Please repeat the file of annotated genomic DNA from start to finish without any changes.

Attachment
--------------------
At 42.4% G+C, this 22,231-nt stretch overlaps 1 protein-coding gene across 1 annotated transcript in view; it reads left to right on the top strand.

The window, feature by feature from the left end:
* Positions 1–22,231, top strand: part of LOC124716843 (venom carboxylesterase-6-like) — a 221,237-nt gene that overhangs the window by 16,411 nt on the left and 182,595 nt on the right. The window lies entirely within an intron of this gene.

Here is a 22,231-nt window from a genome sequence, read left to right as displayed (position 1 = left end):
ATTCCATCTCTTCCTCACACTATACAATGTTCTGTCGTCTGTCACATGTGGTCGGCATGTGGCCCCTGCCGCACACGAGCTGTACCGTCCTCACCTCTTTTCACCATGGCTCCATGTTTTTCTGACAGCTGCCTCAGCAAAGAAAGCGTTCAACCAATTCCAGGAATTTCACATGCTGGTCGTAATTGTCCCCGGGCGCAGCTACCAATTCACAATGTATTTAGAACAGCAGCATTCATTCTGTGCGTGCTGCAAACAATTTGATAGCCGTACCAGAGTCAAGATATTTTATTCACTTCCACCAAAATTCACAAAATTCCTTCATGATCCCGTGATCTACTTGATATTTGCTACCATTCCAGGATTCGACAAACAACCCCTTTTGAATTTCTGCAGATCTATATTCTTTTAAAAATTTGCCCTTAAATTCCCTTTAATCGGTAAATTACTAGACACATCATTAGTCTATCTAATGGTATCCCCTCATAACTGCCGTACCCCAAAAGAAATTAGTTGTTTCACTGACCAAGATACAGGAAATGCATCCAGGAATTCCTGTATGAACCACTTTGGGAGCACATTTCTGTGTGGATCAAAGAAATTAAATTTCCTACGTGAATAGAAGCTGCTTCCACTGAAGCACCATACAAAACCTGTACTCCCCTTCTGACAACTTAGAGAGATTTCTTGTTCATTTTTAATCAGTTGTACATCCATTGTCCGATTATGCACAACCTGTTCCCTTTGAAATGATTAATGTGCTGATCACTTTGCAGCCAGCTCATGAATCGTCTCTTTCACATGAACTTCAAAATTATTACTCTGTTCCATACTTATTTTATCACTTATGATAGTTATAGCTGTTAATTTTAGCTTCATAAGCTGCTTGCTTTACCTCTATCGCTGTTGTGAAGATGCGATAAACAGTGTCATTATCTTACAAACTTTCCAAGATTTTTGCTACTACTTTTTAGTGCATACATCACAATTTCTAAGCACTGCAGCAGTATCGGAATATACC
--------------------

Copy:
At 42.4% G+C, this 22,231-nt stretch overlaps 1 protein-coding gene across 1 annotated transcript in view; it reads left to right on the top strand.

The window, feature by feature from the left end:
* Positions 1–22,231, top strand: part of LOC124716843 (venom carboxylesterase-6-like) — a 221,237-nt gene that overhangs the window by 16,411 nt on the left and 182,595 nt on the right. The window lies entirely within an intron of this gene.

Here is a 22,231-nt window from a genome sequence, read left to right as displayed (position 1 = left end):
ATTCCATCTCTTCCTCACACTATACAATGTTCTGTCGTCTGTCACATGTGGTCGGCATGTGGCCCCTGCCGCACACGAGCTGTACCGTCCTCACCTCTTTTCACCATGGCTCCATGTTTTTCTGACAGCTGCCTCAGCAAAGAAAGCGTTCAACCAATTCCAGGAATTTCACATGCTGGTCGTAATTGTCCCCGGGCGCAGCTACCAATTCACAATGTATTTAGAACAGCAGCATTCATTCTGTGCGTGCTGCAAACAATTTGATAGCCGTACCAGAGTCAAGATATTTTATTCACTTCCACCAAAATTCACAAAATTCCTTCATGATCCCGTGATCTACTTGATATTTGCTACCATTCCAGGATTCGACAAACAACCCCTTTTGAATTTCTGCAGATCTATATTCTTTTAAAAATTTGCCCTTAAATTCCCTTTAATCGGTAAATTACTAGACACATCATTAGTCTATCTAATGGTATCCCCTCATAACTGCCGTACCCCAAAAGAAATTAGTTGTTTCACTGACCAAGATACAGGAAATGCATCCAGGAATTCCTGTATGAACCACTTTGGGAGCACATTTCTGTGTGGATCAAAGAAATTAAATTTCCTACGTGAATAGAAGCTGCTTCCACTGAAGCACCATACAAAACCTGTACTCCCCTTCTGACAACTTAGAGAGATTTCTTGTTCATTTTTAATCAGTTGTACATCCATTGTCCGATTATGCACAACCTGTTCCCTTTGAAATGATTAATGTGCTGATCACTTTGCAGCCAGCTCATGAATCGTCTCTTTCACATGAACTTCAAAATTATTACTCTGTTCCATACTTATTTTATCACTTATGATAGTTATAGCTGTTAATTTTAGCTTCATAAGCTGCTTGCTTTACCTCTATCGCTGTTGTGAAGATGCGATAAACAGTGTCATTATCTTACAAACTTTCCAAGATTTTTGCTACTACTTTTTAGTGCATACATCACAATTTCTAAGCACTGCAGCAGTATCGGAATATACC